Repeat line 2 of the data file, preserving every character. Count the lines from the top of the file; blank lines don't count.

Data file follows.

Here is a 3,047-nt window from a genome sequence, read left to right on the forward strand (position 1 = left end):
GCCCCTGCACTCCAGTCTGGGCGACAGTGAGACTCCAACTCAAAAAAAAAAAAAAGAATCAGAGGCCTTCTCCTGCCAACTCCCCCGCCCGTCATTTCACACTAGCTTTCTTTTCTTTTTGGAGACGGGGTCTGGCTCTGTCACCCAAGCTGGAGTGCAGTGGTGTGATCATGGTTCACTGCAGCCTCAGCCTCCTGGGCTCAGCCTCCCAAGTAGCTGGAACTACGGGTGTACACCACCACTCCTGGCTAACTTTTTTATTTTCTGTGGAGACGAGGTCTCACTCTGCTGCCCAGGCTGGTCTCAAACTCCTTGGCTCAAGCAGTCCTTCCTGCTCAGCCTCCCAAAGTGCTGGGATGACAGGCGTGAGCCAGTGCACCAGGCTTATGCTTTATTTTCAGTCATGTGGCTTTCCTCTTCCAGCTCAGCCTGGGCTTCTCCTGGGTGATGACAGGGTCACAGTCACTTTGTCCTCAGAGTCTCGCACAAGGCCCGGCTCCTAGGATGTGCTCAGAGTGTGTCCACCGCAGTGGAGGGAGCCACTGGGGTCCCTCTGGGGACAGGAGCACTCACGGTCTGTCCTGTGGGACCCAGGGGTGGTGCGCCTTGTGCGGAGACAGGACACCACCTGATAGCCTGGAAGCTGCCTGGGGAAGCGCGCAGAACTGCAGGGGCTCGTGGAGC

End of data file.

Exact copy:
GCCCCTGCACTCCAGTCTGGGCGACAGTGAGACTCCAACTCAAAAAAAAAAAAAAGAATCAGAGGCCTTCTCCTGCCAACTCCCCCGCCCGTCATTTCACACTAGCTTTCTTTTCTTTTTGGAGACGGGGTCTGGCTCTGTCACCCAAGCTGGAGTGCAGTGGTGTGATCATGGTTCACTGCAGCCTCAGCCTCCTGGGCTCAGCCTCCCAAGTAGCTGGAACTACGGGTGTACACCACCACTCCTGGCTAACTTTTTTATTTTCTGTGGAGACGAGGTCTCACTCTGCTGCCCAGGCTGGTCTCAAACTCCTTGGCTCAAGCAGTCCTTCCTGCTCAGCCTCCCAAAGTGCTGGGATGACAGGCGTGAGCCAGTGCACCAGGCTTATGCTTTATTTTCAGTCATGTGGCTTTCCTCTTCCAGCTCAGCCTGGGCTTCTCCTGGGTGATGACAGGGTCACAGTCACTTTGTCCTCAGAGTCTCGCACAAGGCCCGGCTCCTAGGATGTGCTCAGAGTGTGTCCACCGCAGTGGAGGGAGCCACTGGGGTCCCTCTGGGGACAGGAGCACTCACGGTCTGTCCTGTGGGACCCAGGGGTGGTGCGCCTTGTGCGGAGACAGGACACCACCTGATAGCCTGGAAGCTGCCTGGGGAAGCGCGCAGAACTGCAGGGGCTCGTGGAGC